Can you survive An Unholy Return: The 31 Games of Halloween?
- DAILY REVIEWS -
On Running Feuds
GamePro Meets the MSX for the First Time
By Cyril Lachel     |   Posted on May 03, 2005   |   Episode 52 (Show Archive)  

   

Contrary to what GamePro might say, the only 8-Bit Metal Gear games Hideo Komima worked on were the titles for the MSX!
Pop Quiz: Name all the game consoles the Metal Gear series has appeared on!

I bet you came up with the PlayStation and PS2, and I wouldn't be surprised if you remembered Nintendo systems like the GameCube, Game Boy Advance, and of course the Nintendo Entertainment System. But what else? I mean, besides the PSP and Xbox, what other systems has Metal Gear been on?

Oh, that's right, Metal Gear was originally released on the MSX personal computer ... a system that never actually made it to the United States. Oh, don't feel bad for not remembering the system, you're not alone; GamePro didn't remember the system either.

In their June 2005 issue (#201), GamePro calls Metal Gear the number seven franchise of all time, above heavyweights like Castlevania, Bomberman, and Street Fighter. They go on to spend an entire page talking about the game's history, importance, and sales figures. The only problem is, they never actually talk about the origins of the game ... and at no time mentions the letters "MSX".

Of course, we're not expecting the casual GamePro reader to know what the MSX is; after all, it was never released in the U.S. and came out decades ago. This is why history books are written by experts, people that actually know what they are talking about rather than guessing or going

In this picture you can see Solid Snake doing is best ICO impression, all while running towards a giant killing machine!
by what they remember. In this case, GamePro featured a full history lesson of Metal Gear, but failed to mention the origins of the game. Call it lazy, call it uninformed, but we just feel it downright bad journalism.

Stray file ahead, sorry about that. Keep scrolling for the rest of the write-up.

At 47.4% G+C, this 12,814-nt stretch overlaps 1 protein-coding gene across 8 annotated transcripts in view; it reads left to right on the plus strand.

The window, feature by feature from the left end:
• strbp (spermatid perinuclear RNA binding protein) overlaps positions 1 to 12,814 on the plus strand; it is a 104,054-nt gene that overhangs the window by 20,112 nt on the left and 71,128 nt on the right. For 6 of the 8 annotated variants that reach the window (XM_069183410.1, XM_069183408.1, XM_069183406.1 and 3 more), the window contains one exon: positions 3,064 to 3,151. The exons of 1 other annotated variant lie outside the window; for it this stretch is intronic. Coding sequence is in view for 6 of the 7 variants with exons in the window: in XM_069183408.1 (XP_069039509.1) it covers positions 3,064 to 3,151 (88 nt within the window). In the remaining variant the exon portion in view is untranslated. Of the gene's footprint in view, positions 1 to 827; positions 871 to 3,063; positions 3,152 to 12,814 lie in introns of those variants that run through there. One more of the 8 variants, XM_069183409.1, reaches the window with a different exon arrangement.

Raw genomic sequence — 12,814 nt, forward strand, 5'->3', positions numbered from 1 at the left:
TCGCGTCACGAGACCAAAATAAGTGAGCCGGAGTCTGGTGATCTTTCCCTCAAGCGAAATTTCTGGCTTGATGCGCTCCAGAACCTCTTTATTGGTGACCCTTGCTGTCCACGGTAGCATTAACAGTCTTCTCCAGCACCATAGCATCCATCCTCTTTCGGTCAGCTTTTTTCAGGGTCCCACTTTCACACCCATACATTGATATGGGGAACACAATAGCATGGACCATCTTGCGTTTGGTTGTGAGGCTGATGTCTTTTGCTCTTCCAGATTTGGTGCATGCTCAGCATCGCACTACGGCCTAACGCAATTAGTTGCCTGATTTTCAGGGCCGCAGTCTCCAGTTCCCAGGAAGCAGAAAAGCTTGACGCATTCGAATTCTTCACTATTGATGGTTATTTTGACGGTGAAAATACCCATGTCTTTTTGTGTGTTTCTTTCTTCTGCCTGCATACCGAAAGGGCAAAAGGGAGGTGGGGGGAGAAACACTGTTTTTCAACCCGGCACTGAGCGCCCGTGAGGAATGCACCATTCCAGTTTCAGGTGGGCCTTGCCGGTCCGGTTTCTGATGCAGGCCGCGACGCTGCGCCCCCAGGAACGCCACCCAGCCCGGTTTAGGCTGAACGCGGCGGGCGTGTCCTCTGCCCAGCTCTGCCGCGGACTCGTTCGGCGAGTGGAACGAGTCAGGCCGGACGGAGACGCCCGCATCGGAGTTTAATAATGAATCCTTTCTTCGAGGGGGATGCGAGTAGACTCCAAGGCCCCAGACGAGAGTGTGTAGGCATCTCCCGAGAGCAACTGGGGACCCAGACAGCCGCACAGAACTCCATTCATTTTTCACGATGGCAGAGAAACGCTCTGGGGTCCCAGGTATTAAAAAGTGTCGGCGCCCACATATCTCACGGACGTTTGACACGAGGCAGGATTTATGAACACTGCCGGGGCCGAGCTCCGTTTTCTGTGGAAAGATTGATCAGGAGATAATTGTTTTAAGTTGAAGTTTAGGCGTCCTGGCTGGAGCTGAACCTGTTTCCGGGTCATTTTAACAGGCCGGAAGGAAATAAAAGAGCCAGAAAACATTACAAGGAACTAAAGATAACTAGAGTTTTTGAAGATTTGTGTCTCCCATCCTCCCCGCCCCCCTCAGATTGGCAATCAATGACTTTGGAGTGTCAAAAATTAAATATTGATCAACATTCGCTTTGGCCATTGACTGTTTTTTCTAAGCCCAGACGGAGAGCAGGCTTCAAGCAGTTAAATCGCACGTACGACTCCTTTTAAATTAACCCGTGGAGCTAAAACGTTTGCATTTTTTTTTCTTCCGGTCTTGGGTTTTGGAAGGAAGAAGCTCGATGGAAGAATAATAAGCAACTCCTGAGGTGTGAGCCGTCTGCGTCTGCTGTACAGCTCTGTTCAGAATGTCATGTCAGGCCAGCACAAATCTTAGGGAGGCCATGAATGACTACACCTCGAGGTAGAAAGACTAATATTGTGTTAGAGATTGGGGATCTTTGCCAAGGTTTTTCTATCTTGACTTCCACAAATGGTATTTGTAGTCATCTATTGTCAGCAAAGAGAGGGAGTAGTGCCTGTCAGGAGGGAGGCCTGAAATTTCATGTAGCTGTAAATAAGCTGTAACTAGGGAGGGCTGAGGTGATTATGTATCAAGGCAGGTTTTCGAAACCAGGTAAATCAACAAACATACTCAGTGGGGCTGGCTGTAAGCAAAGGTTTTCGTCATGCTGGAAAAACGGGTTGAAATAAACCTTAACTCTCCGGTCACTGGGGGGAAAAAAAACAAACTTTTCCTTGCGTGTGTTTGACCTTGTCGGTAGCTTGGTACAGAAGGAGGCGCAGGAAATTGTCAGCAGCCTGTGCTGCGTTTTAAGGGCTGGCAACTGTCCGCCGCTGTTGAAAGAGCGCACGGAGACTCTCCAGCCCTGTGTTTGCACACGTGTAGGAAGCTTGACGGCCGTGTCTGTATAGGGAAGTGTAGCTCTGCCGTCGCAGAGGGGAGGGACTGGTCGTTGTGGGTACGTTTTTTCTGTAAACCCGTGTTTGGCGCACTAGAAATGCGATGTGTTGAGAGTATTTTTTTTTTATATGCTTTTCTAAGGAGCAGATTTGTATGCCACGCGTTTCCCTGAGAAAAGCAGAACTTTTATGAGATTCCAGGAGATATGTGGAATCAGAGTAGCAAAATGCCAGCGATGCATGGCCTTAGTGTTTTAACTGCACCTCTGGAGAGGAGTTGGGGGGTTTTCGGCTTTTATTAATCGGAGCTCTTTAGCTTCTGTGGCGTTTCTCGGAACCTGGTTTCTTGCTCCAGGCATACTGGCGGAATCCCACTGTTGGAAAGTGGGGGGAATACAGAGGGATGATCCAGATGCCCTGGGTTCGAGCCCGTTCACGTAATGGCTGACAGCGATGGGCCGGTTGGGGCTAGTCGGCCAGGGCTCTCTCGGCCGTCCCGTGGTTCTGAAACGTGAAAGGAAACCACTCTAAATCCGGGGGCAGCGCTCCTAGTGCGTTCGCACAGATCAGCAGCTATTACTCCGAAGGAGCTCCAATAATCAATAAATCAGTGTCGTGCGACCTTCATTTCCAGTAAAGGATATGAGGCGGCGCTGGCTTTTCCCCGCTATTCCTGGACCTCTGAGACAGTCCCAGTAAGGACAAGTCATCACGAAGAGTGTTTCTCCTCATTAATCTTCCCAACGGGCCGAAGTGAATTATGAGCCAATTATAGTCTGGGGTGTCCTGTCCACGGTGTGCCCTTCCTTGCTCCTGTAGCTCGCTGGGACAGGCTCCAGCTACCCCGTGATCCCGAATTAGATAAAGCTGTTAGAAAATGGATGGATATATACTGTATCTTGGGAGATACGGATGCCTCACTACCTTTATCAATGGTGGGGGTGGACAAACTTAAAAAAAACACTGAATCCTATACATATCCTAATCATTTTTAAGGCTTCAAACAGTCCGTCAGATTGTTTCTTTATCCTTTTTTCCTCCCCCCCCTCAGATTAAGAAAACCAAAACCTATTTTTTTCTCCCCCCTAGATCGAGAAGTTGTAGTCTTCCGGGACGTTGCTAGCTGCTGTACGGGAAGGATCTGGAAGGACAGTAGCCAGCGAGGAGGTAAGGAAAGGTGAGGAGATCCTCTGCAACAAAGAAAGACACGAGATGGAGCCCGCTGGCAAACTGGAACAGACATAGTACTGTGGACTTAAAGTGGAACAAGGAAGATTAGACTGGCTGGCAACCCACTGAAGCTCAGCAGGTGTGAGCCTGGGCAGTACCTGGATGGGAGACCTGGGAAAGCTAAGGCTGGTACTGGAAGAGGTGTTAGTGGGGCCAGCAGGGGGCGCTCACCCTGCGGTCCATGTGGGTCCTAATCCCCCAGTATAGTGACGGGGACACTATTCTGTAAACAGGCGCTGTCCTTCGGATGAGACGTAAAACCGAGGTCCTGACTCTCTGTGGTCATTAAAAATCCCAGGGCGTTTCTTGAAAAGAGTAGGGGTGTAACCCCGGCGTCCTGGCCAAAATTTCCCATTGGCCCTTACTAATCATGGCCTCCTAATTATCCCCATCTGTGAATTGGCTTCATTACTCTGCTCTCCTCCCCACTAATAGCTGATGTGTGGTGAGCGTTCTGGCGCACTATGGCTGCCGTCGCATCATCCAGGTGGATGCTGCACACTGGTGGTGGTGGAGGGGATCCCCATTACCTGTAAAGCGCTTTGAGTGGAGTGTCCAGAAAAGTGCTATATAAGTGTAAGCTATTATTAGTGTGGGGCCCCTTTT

Early in the article Major Mike (who, like all GamePro editors, hides behind a pseudonym) suggests that Metal Gear on the NES was the birth of Metal Gear, and that the sequel was a game called Snake's Revenge. He does all this just one sentence after talking about Hideo Kojima and his team ... a group of people who had nothing to do with the NES Metal Gear games. Furthermore, Snake's Revenge isn't even the true sequel to Metal Gear; that honor goes to 1990's Metal Gear 2: Solid Snake, released on the (surprise surprise) MSX.

GamePro doesn't just ignore these MSX games made by Hideo Kojima himself once, they go ahead of pass up a chance to talk about them yet again when they list off the "key games in the Metal Gear series." They have no problem noting the various versions of Metal Gear Solid 1 and 2, as well as the VR Missions and other various side stories. But when it comes to the original 1987 Metal Gear or the 1990 sequel, Solid Snake, GamePro just can't find room.


Actually, now that I think about it I kind of want them to ignore these CDi Zelda games!
When GamePro gets around to talking about the Mario's history (which they will surely do), are they going to ignore the original Mario Brothers or Donkey Kong? If they talk about the history of Grand Theft Auto, will they forget to talk about those old 2D overhead versions?? And I can only worry what they'll say about the Legend of Zelda, which appears on the oft-ignored CD-I.

But getting back on the point, we shouldn't be the ones having to tell you about the origins of Metal Gear. If you're paying GamePro to review games, explain the news, and talk about the history, you shouldn't put up with articles that go well beyond ignoring the facts. GamePro may have hit 200 issues, but they have a lot to learn about the history of video games, and that's a damn shame.
MORE RECENT DEFUNCT GAMES ARTICLES ...


DISNEY AFTERNOON VS. THE CRITICS

Did Critics Like Duck Tales in 1989?
EGM VS. FULL-MOTION VIDEO

From Night Trap to Corpse Killer!



PLAYSTATION 4 REVIEW

Snake Pass
SWITCH REVIEW

Thumper
STEAM REVIEW

Little Nightmare

comments powered by Disqus